3. Leadership. Building staff capabilities for the future requires uncovering leaders in three major ways:
•	 Team Buildin...
Upcoming SlideShare
Loading in …5
×

QF14 Storyboard Winner - Lean 3.0: Putting People Back into Lean for Lasting Transformation

1,228 views
1,067 views

Published on

This was a winning storyboard from Quality Forum 2014. It was presented by:

Lizzie Cunningham
Associate, Releasing Time to Care
CareOregon Inc.

Published in: Health & Medicine
0 Comments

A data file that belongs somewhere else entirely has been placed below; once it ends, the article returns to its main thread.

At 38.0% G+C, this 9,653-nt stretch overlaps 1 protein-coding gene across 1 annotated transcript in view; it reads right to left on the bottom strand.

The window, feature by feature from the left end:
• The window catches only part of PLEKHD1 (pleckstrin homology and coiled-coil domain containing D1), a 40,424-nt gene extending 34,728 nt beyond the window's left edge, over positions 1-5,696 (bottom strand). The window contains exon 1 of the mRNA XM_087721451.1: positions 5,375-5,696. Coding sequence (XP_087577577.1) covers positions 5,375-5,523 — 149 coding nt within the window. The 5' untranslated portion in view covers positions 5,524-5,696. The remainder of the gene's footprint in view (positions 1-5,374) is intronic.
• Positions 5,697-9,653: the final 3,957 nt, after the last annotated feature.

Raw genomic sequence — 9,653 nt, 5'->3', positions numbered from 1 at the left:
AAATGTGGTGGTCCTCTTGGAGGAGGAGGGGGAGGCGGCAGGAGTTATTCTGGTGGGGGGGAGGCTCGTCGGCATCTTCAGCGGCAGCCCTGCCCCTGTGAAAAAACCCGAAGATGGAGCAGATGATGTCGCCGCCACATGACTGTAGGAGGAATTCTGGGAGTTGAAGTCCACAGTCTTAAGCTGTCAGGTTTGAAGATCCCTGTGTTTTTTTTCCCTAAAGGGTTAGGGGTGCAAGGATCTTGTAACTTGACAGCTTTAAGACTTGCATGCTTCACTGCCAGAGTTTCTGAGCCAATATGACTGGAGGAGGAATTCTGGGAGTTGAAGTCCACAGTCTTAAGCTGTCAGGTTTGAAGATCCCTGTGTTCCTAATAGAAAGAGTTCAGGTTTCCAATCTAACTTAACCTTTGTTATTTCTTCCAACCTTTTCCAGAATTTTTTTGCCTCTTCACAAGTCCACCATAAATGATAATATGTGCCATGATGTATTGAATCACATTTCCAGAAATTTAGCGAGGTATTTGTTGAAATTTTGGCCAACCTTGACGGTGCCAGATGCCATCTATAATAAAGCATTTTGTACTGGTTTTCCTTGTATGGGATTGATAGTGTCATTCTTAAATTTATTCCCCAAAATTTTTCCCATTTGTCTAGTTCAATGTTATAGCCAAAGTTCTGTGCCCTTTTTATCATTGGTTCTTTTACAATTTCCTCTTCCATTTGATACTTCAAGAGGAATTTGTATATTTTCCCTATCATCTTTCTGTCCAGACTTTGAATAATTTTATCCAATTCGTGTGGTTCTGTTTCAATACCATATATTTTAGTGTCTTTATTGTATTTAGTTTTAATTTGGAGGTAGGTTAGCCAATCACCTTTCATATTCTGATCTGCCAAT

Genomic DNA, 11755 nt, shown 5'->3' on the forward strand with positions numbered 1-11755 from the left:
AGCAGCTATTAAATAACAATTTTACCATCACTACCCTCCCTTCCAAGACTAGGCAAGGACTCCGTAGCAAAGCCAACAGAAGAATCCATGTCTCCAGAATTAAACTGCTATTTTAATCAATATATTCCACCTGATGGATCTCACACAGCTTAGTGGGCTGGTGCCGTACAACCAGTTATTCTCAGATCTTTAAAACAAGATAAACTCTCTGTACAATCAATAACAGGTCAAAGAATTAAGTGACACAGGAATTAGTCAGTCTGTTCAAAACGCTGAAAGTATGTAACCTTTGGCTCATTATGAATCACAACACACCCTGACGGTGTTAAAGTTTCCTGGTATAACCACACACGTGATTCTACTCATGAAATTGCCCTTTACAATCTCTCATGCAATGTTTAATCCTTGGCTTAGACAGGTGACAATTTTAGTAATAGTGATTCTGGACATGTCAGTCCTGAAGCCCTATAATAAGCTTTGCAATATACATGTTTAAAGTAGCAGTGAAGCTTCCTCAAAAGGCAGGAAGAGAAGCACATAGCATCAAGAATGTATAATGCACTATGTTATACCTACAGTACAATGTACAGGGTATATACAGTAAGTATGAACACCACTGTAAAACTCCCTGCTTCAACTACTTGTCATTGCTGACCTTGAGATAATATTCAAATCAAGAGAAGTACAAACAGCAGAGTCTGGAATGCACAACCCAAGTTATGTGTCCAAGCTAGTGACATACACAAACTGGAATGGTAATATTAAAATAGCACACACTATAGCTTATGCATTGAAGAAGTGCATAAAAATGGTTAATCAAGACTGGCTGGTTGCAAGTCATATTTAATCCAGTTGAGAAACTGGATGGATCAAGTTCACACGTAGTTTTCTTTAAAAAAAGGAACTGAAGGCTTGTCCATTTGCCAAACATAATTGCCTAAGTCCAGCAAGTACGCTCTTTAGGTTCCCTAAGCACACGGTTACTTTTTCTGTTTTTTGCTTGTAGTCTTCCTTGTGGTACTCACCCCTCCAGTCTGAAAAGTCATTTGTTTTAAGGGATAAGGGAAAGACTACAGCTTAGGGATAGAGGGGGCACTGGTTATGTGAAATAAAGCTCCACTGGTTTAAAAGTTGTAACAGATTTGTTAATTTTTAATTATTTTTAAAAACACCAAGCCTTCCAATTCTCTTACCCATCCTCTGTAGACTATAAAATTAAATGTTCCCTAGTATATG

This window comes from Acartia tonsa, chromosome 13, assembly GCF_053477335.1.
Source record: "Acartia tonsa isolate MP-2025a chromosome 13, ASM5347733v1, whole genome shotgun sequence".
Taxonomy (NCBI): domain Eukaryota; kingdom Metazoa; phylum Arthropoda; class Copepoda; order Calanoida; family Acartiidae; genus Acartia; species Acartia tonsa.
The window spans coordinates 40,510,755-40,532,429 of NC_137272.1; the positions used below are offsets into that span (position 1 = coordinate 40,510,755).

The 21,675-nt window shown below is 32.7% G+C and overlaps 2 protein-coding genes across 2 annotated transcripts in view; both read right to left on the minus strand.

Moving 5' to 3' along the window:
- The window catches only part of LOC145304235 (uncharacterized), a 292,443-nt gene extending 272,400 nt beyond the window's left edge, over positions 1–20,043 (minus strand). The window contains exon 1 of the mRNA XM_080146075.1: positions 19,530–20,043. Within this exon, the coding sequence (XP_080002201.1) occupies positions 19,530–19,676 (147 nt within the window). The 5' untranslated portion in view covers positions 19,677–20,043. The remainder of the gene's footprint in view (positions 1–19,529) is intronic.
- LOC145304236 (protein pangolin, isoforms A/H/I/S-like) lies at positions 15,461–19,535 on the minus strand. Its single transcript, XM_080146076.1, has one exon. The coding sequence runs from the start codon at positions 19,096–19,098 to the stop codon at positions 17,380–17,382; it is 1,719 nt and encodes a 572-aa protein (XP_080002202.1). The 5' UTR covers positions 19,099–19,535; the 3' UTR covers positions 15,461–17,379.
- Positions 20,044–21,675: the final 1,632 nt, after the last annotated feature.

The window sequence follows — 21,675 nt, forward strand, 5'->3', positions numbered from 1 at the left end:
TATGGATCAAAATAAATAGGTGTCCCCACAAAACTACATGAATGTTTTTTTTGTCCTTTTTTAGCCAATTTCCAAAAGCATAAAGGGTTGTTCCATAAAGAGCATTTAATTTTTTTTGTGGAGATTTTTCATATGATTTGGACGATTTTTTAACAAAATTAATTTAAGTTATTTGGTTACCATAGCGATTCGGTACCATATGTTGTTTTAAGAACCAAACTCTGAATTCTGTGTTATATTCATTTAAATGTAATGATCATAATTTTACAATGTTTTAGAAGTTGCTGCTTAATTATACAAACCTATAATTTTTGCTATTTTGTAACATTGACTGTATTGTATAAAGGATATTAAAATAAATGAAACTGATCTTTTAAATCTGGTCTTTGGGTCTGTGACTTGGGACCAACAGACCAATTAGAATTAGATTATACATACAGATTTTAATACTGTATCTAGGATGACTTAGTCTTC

0 Likes
Statistics
Notes
  • Be the first to comment

  • Be the first to like this

No Downloads
Views
Total views
1,228
On SlideShare
0
From Embeds
0
Number of Embeds
703
Actions
Shares
0
Downloads
13
Comments
0
Likes
0
Embeds 0
No embeds

No notes for slide

QF14 Storyboard Winner - Lean 3.0: Putting People Back into Lean for Lasting Transformation